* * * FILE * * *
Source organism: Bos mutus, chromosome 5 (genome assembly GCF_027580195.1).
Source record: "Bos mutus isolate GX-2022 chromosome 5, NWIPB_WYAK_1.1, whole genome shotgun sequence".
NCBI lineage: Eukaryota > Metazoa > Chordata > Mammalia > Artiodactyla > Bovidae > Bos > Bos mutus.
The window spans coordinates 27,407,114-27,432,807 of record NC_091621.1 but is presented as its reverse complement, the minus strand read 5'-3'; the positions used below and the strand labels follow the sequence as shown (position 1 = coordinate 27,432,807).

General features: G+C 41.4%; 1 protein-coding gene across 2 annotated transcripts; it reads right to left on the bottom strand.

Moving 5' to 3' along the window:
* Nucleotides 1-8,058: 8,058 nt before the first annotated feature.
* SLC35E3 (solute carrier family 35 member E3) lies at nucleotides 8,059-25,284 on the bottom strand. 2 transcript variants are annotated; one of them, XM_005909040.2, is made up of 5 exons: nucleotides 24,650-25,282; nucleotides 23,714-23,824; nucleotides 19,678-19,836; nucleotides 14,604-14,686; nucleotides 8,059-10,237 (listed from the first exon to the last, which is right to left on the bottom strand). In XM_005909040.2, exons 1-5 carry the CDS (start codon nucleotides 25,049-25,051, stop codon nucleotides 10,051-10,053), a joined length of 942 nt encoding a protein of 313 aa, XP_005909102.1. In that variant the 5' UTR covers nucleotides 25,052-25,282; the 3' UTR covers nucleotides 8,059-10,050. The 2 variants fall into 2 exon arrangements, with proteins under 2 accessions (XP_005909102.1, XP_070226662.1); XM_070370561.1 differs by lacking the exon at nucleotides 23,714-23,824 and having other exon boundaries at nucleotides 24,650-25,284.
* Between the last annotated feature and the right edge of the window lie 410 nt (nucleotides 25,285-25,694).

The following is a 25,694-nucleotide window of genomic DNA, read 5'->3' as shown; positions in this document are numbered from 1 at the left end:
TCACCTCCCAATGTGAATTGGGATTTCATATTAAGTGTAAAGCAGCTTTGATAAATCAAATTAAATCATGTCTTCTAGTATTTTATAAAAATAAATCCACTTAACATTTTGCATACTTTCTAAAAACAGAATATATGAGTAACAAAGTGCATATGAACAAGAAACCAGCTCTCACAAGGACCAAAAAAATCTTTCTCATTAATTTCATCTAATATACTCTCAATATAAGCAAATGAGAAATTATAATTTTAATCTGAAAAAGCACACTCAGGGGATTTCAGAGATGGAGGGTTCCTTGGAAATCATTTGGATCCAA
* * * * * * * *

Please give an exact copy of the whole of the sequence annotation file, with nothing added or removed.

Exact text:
Source organism: Bos mutus, chromosome 5 (genome assembly GCF_027580195.1).
Source record: "Bos mutus isolate GX-2022 chromosome 5, NWIPB_WYAK_1.1, whole genome shotgun sequence".
NCBI lineage: Eukaryota > Metazoa > Chordata > Mammalia > Artiodactyla > Bovidae > Bos > Bos mutus.
The window spans coordinates 27,407,114-27,432,807 of record NC_091621.1 but is presented as its reverse complement, the minus strand read 5'-3'; the positions used below and the strand labels follow the sequence as shown (position 1 = coordinate 27,432,807).

General features: G+C 41.4%; 1 protein-coding gene across 2 annotated transcripts; it reads right to left on the bottom strand.

Moving 5' to 3' along the window:
* Nucleotides 1-8,058: 8,058 nt before the first annotated feature.
* SLC35E3 (solute carrier family 35 member E3) lies at nucleotides 8,059-25,284 on the bottom strand. 2 transcript variants are annotated; one of them, XM_005909040.2, is made up of 5 exons: nucleotides 24,650-25,282; nucleotides 23,714-23,824; nucleotides 19,678-19,836; nucleotides 14,604-14,686; nucleotides 8,059-10,237 (listed from the first exon to the last, which is right to left on the bottom strand). In XM_005909040.2, exons 1-5 carry the CDS (start codon nucleotides 25,049-25,051, stop codon nucleotides 10,051-10,053), a joined length of 942 nt encoding a protein of 313 aa, XP_005909102.1. In that variant the 5' UTR covers nucleotides 25,052-25,282; the 3' UTR covers nucleotides 8,059-10,050. The 2 variants fall into 2 exon arrangements, with proteins under 2 accessions (XP_005909102.1, XP_070226662.1); XM_070370561.1 differs by lacking the exon at nucleotides 23,714-23,824 and having other exon boundaries at nucleotides 24,650-25,284.
* Between the last annotated feature and the right edge of the window lie 410 nt (nucleotides 25,285-25,694).

The following is a 25,694-nucleotide window of genomic DNA, read 5'->3' as shown; positions in this document are numbered from 1 at the left end:
TCACCTCCCAATGTGAATTGGGATTTCATATTAAGTGTAAAGCAGCTTTGATAAATCAAATTAAATCATGTCTTCTAGTATTTTATAAAAATAAATCCACTTAACATTTTGCATACTTTCTAAAAACAGAATATATGAGTAACAAAGTGCATATGAACAAGAAACCAGCTCTCACAAGGACCAAAAAAATCTTTCTCATTAATTTCATCTAATATACTCTCAATATAAGCAAATGAGAAATTATAATTTTAATCTGAAAAAGCACACTCAGGGGATTTCAGAGATGGAGGGTTCCTTGGAAATCATTTGGATCCAA